Later, Nwobodo, in his reaction to the cold reception, had told members of the APC in Enugu not to feel threatened by his defection to the party.
The ex-governor, who was a senator and presidential aspirant in the PDP, stated that he did not come into the APC to take anybody’s place.
The reason for Nwobodo’s rejection became clearer when the spokesperson for the party in the South-East, Mr. Osita Okechukwu, one of those displeased by the defection, said his party should screen defectors from the PDP to the APC before granting them membership.
Okechukwu, who pointed out that he was not opposed to new members joining the APC, said, “Political parties are like churches and mosques; they have open entry. However, there is the need to sieve the defectors.”
He asked, “Is it not a paradox that those who are fingered in the Dasuki scandal, people who rigged and mangled the 2015 general elections, are today wearing the badge of virtue and principle?”
“We are not talking of position but pollution of our great party. He (Nwobodo) should first cleanse himself of the Dasuki scandal. Don’t forget that the first cardinal programme of the APC is war against corruption; it is there in our manifesto.”
According to him, Nwobodo entered the APC “through the window” as the ex-governor has yet to register as an APC member at his ward.
Okechukwu further said in parts, “My take on his defection into our great party through the window is same with those who classified him as a fugitive of justice, given his involvement in the Dasukigate scandal.
“To be candid, Chief Nwobodo used to be our model: a principled politician and a Zikist. But in more than a decade, he has shed his principle and kind of descended into the arena.”
Apparently, the Presidency is aware of the implication of recent defections widely believed to be suspicious. It stated on Tuesday that the defection of politicians accused of corruption from other political parties to the APC would not stop them from being investigated and prosecuted.
The Special Adviser to the President on Media and Publicity, Mr. Femi Adesina, said this in an interview with one of our correspondents.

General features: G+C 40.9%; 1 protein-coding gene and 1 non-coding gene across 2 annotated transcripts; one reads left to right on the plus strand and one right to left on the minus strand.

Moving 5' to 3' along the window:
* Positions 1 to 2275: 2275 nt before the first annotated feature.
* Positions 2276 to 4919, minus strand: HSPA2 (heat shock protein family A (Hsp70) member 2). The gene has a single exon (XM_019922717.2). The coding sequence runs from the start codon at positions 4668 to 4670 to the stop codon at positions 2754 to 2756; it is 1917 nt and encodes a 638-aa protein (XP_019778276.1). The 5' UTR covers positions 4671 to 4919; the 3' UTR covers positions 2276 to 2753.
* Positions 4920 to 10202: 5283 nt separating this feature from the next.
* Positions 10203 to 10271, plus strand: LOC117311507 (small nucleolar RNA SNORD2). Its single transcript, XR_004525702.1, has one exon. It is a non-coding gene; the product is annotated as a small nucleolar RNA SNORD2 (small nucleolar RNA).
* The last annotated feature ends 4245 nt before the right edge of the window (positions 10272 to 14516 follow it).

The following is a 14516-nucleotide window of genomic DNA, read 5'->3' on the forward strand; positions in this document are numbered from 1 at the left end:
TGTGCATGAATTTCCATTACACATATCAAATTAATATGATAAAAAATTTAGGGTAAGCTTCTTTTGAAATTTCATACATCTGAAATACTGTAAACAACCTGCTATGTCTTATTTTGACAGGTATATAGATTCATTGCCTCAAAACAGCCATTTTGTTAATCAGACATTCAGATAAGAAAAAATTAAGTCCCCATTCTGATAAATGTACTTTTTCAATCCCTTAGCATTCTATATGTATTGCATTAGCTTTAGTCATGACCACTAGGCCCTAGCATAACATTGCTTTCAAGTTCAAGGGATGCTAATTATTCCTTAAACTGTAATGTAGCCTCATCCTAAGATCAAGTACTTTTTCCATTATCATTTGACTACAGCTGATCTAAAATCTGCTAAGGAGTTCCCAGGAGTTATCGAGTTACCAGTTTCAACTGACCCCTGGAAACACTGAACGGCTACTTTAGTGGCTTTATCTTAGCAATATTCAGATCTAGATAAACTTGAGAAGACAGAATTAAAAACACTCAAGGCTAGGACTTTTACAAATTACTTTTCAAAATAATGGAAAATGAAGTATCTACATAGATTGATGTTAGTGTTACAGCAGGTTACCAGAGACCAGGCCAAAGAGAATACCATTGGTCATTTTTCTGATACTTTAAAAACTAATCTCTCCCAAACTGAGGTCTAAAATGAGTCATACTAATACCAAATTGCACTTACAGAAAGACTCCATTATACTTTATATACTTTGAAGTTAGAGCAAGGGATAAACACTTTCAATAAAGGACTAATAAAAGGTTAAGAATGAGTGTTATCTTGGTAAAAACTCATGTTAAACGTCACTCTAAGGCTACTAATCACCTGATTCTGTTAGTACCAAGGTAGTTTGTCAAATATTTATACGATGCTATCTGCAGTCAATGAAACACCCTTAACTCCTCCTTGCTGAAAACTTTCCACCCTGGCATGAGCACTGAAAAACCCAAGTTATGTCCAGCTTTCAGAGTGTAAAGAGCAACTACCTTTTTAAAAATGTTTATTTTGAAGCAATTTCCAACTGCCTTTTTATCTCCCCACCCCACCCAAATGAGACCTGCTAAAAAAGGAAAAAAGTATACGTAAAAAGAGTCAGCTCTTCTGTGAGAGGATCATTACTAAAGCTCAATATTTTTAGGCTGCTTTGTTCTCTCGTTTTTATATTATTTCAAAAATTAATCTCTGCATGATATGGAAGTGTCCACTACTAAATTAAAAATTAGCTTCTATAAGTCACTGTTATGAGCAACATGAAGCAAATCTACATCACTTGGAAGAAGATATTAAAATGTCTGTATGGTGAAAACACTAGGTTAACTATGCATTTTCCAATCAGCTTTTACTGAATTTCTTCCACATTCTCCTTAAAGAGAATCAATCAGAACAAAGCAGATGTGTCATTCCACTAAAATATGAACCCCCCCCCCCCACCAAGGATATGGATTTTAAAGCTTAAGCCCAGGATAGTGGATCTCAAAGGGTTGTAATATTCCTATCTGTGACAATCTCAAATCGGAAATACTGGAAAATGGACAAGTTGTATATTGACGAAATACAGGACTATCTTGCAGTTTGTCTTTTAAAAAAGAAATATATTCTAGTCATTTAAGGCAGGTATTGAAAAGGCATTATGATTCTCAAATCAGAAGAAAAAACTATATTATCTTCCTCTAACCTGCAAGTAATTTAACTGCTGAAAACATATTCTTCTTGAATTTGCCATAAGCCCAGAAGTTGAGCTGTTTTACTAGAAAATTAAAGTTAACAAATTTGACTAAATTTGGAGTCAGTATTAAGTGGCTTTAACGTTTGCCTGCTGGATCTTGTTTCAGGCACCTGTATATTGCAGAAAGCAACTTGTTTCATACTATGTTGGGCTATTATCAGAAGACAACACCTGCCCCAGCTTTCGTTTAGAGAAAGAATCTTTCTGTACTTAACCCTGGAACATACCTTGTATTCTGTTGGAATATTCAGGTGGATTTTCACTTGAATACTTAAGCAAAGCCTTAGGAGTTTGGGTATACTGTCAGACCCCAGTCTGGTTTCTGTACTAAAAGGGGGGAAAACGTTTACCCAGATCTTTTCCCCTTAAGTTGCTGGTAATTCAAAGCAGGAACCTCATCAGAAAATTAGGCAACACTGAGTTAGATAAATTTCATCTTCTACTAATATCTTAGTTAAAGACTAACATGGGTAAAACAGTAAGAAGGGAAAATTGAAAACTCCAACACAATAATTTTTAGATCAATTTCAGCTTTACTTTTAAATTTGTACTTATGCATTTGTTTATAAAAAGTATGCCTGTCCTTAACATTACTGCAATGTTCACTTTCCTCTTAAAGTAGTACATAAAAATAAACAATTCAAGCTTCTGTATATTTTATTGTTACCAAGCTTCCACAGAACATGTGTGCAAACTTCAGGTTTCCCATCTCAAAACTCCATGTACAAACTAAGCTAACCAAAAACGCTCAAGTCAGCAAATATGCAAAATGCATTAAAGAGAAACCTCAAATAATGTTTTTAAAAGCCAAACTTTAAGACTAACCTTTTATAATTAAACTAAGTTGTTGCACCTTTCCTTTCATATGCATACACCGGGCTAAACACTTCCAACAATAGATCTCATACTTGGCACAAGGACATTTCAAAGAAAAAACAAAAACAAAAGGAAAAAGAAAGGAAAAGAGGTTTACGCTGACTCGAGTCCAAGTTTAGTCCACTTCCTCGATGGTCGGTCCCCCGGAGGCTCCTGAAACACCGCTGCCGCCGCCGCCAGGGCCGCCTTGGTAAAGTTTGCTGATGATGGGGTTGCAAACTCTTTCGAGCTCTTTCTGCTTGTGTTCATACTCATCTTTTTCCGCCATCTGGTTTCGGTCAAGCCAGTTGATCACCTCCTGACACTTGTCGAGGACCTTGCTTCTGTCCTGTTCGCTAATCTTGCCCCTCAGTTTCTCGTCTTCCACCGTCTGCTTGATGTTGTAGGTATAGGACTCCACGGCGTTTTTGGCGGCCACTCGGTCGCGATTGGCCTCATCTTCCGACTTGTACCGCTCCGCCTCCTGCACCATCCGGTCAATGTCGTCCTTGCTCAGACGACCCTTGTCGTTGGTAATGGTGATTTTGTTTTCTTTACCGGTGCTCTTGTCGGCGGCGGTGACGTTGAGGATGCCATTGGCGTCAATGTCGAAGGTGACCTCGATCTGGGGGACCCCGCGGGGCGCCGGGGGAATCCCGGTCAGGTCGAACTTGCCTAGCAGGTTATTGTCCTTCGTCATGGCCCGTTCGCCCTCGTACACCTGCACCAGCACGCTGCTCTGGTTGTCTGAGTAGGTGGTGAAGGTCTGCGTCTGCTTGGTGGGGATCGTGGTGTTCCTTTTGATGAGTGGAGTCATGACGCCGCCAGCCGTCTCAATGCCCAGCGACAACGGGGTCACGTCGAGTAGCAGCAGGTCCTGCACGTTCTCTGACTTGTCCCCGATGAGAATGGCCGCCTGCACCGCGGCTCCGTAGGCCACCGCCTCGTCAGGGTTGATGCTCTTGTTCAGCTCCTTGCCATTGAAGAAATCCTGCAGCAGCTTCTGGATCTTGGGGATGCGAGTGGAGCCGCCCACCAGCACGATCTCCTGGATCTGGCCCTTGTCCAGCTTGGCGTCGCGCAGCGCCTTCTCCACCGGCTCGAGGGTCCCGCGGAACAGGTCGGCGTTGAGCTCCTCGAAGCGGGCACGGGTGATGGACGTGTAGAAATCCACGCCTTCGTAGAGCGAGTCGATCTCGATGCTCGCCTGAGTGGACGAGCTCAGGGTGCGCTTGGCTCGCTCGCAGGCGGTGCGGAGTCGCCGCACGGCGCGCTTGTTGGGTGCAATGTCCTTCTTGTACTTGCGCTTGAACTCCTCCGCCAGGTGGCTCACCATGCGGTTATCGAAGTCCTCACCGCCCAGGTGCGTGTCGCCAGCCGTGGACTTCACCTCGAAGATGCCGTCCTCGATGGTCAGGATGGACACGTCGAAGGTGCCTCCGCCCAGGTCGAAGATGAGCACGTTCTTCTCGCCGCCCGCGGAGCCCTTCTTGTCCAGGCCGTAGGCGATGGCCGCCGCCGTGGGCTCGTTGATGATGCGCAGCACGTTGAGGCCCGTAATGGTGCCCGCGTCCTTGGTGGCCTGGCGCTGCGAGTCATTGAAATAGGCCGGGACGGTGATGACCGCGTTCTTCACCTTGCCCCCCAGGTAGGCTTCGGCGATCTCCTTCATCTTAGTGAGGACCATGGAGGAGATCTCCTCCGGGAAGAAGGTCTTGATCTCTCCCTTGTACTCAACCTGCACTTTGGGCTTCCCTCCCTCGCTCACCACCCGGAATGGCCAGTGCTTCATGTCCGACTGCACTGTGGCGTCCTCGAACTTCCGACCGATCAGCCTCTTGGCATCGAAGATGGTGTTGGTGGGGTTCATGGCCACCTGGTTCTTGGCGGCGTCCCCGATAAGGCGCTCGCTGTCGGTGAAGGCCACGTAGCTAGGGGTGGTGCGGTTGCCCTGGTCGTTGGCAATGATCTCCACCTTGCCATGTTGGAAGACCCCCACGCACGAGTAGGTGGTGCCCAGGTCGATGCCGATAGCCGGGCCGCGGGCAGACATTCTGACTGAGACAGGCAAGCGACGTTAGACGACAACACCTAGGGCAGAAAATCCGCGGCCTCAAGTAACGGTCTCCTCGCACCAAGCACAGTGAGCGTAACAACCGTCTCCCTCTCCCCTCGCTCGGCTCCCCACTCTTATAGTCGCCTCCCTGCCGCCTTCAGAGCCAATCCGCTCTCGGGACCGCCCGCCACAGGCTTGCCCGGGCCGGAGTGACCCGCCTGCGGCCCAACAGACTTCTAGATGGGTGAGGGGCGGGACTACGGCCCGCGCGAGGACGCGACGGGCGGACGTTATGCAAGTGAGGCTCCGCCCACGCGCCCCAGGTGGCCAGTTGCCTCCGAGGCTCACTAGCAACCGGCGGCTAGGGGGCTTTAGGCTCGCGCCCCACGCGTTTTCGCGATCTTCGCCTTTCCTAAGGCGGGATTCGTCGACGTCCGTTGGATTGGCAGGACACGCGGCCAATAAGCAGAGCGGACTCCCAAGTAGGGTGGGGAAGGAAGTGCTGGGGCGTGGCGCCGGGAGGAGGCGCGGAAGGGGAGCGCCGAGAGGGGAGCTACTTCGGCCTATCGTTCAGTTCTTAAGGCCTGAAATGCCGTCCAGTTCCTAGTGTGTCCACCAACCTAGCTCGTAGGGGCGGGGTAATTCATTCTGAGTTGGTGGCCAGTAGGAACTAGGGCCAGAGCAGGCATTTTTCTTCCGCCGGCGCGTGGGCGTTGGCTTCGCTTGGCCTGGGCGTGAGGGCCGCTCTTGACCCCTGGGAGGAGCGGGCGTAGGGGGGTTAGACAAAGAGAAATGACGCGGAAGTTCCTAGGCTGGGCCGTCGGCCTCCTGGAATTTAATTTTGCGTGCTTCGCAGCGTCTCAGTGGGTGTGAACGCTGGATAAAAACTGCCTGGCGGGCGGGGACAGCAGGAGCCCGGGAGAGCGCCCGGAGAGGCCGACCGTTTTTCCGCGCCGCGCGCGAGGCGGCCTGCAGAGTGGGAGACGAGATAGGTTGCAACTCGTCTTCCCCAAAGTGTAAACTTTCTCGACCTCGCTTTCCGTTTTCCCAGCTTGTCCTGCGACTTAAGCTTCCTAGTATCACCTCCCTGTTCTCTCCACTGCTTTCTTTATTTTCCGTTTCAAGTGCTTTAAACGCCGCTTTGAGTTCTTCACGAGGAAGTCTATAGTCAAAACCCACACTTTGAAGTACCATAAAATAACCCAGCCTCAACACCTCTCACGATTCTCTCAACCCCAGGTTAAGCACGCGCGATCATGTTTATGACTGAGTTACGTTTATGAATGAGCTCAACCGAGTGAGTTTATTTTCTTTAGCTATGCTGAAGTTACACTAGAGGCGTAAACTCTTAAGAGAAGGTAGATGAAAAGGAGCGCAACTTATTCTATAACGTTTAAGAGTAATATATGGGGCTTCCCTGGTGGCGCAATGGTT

Adesina said the present administration’s anti-corruption fight would not be based on party affiliation, adding that the President would not encourage any cover-up.
“It is not in the nature of this administration to cover anyone who has questions to answer on corruption, irrespective of party affiliation,” he said.
The candidate of the PDP, Mrs. Uche Ekwunife, had also defected from the party to the APC penultimate Friday to contest the rerun senatorial poll for Anambra-Central Senatorial District.
Ekwunife, who was declared the winner of the March 28 senatorial election in the district whose election was also affirmed by the Anambra Election Petitions Tribunal, was sacked by the Court of Appeal on December 7, based on the petition by her opponent in APGA, Chief Victor Umeh.
Ekwunife would later say, “I defected to the APC because the PDP postponed its state congress and primary indefinitely, pending the release of the National Publicity Secretary of the PDP Chief Olisa Metuh (by the EFCC). The APC primary will be transparent, free and fair. However, if I don’t emerge as the APC candidate, I will support whoever the party eventually picks. I am not desperate to be in the Senate.”
A former PDP senator from Enugu State, Mr. Fidelis Okoro, who was in the Senate between 1999 and 2007, had also crossed to the APC same time with Nwobodo.
Similarly, a former member of the Senate, who represented Akwa Ibom-North-West Senatorial District, Senator Alloysius Etok, same day, dumped the PDP for the APC.
Those who defected with Etok were Otu Ita-Toyo, Eseme Eyibo, Ekpe James and Dr. Ita Udosen, among others.